“I told the defense, 'Let’s make him be Cam Newton and not Superman,'" McPhee said. "We don’t want him opening up the cape.”
McPhee knows firsthand what can happen when Newton transforms into a superhero on the field.
Seven years ago, McPhee squared off against Newton in Week 2 of the 2010 college football season when McPhee's Mississippi State team hosted Newton's Auburn squad in early-season SEC play.
Newton -- making just his second start for the Tigers as a transfer -- shined that night, outgaining the Bulldogs 146-125 by himself in the first half. Newton finished with two touchdown passes and 206 total yards of offense as Auburn won 17-14.
“He was a beast,” McPhee said. “I remember him running all over us. We did (hold him to 17 points), but he won the game all by himself.”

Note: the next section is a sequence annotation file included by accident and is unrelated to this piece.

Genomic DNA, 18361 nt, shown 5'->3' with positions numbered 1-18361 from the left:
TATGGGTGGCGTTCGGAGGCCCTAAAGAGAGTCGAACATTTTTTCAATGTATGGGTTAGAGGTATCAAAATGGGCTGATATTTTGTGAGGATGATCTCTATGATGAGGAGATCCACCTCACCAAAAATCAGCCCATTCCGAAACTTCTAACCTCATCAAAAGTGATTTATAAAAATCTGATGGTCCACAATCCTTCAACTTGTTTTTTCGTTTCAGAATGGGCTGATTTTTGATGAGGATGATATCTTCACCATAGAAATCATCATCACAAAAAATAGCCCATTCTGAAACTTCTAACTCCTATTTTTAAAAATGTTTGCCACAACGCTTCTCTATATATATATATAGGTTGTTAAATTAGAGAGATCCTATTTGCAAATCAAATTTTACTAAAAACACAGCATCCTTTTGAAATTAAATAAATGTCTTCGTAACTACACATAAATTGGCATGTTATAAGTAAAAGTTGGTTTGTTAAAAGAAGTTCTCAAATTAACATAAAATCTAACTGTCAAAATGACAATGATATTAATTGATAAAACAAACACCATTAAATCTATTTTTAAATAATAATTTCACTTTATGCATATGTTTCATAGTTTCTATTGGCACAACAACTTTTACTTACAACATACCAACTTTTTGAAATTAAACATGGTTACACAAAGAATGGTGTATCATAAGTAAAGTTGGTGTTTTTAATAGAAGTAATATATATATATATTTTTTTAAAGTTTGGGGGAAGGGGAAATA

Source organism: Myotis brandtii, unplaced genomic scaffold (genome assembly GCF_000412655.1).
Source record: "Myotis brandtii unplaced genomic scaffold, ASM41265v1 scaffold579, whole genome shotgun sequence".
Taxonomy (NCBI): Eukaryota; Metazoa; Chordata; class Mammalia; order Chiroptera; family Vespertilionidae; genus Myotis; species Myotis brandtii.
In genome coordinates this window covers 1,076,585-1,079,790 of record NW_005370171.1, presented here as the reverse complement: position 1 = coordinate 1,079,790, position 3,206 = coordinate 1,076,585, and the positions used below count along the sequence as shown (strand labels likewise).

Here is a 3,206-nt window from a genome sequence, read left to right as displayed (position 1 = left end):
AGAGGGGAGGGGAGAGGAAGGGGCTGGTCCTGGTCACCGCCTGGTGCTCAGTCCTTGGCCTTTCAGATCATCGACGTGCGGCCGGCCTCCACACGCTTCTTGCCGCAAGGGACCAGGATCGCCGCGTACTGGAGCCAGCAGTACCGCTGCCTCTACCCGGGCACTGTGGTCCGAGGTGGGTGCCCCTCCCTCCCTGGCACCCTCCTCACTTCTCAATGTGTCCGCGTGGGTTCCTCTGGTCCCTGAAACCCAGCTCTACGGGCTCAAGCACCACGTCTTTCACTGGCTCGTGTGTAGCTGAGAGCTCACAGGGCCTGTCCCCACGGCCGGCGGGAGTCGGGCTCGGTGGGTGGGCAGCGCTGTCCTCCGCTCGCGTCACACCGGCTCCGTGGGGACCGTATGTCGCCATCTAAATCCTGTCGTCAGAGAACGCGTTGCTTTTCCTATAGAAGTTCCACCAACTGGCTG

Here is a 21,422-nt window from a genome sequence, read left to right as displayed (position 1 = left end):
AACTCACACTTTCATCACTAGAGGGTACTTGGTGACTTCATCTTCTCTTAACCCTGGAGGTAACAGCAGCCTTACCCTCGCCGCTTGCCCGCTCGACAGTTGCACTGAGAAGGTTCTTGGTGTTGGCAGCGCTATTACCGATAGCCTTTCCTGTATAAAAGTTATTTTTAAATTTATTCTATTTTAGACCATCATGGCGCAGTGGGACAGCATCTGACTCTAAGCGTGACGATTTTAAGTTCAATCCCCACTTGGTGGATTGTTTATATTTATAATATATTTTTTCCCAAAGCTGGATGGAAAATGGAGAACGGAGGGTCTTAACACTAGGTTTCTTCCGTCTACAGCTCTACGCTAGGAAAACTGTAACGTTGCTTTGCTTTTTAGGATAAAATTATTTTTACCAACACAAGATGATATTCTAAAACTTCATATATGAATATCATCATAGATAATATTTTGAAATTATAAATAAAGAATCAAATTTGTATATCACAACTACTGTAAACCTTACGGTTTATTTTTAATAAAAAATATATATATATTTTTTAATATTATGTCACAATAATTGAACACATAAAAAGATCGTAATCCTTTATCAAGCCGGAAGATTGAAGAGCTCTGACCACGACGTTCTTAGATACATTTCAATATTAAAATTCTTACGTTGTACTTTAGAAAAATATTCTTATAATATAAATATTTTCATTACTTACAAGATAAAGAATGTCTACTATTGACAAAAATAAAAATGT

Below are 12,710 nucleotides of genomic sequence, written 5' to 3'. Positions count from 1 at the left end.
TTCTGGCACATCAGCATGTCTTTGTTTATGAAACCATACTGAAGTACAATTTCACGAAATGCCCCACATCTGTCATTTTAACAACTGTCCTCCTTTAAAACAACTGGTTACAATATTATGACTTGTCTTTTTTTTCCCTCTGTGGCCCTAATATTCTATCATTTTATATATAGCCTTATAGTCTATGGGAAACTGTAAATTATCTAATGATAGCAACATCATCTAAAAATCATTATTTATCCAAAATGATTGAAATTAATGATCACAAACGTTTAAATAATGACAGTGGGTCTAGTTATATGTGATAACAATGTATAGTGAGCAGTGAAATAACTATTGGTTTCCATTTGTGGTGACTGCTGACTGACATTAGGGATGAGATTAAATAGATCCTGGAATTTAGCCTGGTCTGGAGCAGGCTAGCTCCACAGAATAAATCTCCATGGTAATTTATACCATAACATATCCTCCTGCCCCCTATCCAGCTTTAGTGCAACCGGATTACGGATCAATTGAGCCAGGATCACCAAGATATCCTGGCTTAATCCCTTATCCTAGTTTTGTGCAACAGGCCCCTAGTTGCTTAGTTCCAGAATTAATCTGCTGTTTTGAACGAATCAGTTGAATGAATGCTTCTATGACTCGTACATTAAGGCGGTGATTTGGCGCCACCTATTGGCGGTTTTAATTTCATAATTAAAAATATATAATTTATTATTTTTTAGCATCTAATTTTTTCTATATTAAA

McPhee recalled that Newton’s physical traits were off the charts.
“He’s big, he’s tall, he can run and can throw,” McPhee said. “He has just about everything (you can have in terms of) talent. He’s a great quarterback, you know.”
Fast-forward to this Sunday. The primary mission for the Bears' defense is containing Newton.
The former league MVP has been up and down in 2017. Newton has tossed eight interceptions in six games, but he’s also thrown for 1,476 yards and nine touchdowns and rushed for 161 yards and three more touchdowns.
Either way, Newton has the Bears' undivided attention.
“Well, he’s a very versatile quarterback,” Bears defensive coordinator Vic Fangio said. “Obviously, his running the ball, whether it be through his improvising with scrambling on called pass plays or the called running plays they do have for him, that’s a strength for him.
“We can’t just focus on stopping that. We’ve got to stop Cam Newton the passer and the runner. They’ve got good running backs they’re handing it off to and receivers and running backs he’s throwing it to, so you’ve got a total offense to stop.”